Creating this particular university-industry partnership requires mature, collaborative thinking. Hence, UD’s and GE Aviation’s leadership needs to be studied deeply, as this type of higher collaboration is the future.
Synergy is a key indicator for measuring effective and ineffective collaboration. This indicator emerged in my research that contributed to the scholarship on community partners. The research deepened our understanding of what community partners look for and expect in successful civic partnerships with higher education. The “effective” and “ineffective” descriptors provide helpful, measurable criteria to keep in mind when establishing, monitoring, and evaluating a collaborative partnership.
- Acknowledges that both partners are better off working together than separately, creating a mutuality that results in higher productivity and progress toward desired outcomes
- Recognizes the community partner adds value to student education by providing practical experience and that students receive real-world lessons in servant leadership
- Demonstrates that faculty gain more experience in the areas of practice and direct service
- Creates feeling of pleasure from collaboration
- Produces happiness with results of the partnership
- Believes parties’ constituencies mutually benefit from the relationship
- Permits patronizing attitude toward community partner on the part of faculty and administrators
- Exhibits academic arrogance on part of tenured faculty who are disconnected from direct-service providers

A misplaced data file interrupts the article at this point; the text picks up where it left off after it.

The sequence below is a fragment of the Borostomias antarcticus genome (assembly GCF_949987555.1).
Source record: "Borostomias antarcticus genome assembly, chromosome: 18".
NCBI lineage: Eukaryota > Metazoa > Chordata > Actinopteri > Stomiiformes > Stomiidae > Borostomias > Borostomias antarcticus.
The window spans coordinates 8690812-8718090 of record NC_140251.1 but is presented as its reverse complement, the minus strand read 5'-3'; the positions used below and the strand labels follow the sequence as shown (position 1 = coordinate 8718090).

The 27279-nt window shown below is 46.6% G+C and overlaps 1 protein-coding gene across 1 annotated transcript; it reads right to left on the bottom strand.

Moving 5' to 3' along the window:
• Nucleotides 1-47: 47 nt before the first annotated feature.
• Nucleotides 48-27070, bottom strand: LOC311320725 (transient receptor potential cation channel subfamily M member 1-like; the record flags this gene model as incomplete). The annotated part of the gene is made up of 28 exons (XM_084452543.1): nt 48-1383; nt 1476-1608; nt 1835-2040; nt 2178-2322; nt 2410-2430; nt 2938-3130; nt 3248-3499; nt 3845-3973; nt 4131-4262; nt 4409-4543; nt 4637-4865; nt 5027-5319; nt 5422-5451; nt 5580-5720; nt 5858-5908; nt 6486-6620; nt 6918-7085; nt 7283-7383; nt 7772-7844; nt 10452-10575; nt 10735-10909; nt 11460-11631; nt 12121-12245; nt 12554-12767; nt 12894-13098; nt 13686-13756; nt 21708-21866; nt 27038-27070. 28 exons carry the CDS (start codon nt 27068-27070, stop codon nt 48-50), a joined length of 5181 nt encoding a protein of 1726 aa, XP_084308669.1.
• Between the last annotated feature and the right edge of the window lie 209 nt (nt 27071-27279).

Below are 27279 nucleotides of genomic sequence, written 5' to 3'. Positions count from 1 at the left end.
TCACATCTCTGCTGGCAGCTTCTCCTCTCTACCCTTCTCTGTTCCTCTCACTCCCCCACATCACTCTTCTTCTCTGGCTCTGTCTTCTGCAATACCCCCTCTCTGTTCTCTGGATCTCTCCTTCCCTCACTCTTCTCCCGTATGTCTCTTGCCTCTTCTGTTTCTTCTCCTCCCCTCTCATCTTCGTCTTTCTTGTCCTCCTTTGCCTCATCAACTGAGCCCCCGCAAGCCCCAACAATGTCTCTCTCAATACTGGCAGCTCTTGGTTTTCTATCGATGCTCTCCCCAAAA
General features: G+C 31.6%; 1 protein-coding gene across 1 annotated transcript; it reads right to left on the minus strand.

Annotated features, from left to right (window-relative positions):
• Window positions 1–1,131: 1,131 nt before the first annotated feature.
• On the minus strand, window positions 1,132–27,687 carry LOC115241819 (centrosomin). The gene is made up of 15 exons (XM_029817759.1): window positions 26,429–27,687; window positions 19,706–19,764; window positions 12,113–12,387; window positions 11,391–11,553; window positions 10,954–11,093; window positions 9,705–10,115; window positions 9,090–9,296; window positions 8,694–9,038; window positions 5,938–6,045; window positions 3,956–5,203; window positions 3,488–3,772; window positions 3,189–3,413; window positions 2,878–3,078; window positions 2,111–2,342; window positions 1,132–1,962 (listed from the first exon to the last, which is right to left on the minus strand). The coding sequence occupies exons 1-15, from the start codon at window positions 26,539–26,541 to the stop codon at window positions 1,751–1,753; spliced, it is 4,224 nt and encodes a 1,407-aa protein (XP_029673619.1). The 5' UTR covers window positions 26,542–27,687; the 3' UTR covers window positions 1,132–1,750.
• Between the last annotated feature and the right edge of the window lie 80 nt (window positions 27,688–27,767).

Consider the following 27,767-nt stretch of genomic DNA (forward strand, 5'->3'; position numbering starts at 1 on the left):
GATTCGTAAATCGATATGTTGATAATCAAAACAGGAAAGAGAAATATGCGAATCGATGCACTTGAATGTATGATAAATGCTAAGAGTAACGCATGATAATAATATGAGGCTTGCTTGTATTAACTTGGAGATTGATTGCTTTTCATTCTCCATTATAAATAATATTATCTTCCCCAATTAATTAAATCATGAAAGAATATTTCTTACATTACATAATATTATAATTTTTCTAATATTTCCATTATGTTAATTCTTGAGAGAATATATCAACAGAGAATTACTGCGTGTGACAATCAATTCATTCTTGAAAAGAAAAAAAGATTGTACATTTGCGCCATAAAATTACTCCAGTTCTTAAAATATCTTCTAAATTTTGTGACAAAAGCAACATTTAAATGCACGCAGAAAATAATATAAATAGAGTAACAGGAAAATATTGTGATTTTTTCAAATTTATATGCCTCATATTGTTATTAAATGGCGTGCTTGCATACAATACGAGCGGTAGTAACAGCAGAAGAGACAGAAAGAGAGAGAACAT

- Views practice as inferior to theory
- Places students in the awkward situation of brokering the relationship between faculty and community partner, making them the glue that holds the partnership together
Many other descriptors could be added to this initial list, but it does give us a place to start when entering into collaboration. The full list of indicators can be found at Community Partners Indicators of Engagement: An Action Research Study on Campus-Community Partnership.
Paul Erdős provided us with a formula for determining “collaborative distance.” If you think about it in other terms, he gave us a mathematical road for collaborative closeness. Since it through collaboration that people are brought together to work on challenges, explore opportunities, seek solutions, and, ultimately, create collective impact, as we pursue collaborative work, our potential for success increases exponentially as we increase our Erdős number. k + 1 = collaborative closeness.
TEDxDayton 2014 had many rich talks throughout the day. This tongue and cheek talk on collaboration by Stephen and Joel Levinson gives us a personal look into collaboration and not-collaboration. Keeping the content lighthearted and, as a result, definitely engaging, the Levinson brothers share good tips we can employ when we are in the messiness of our collaborative work.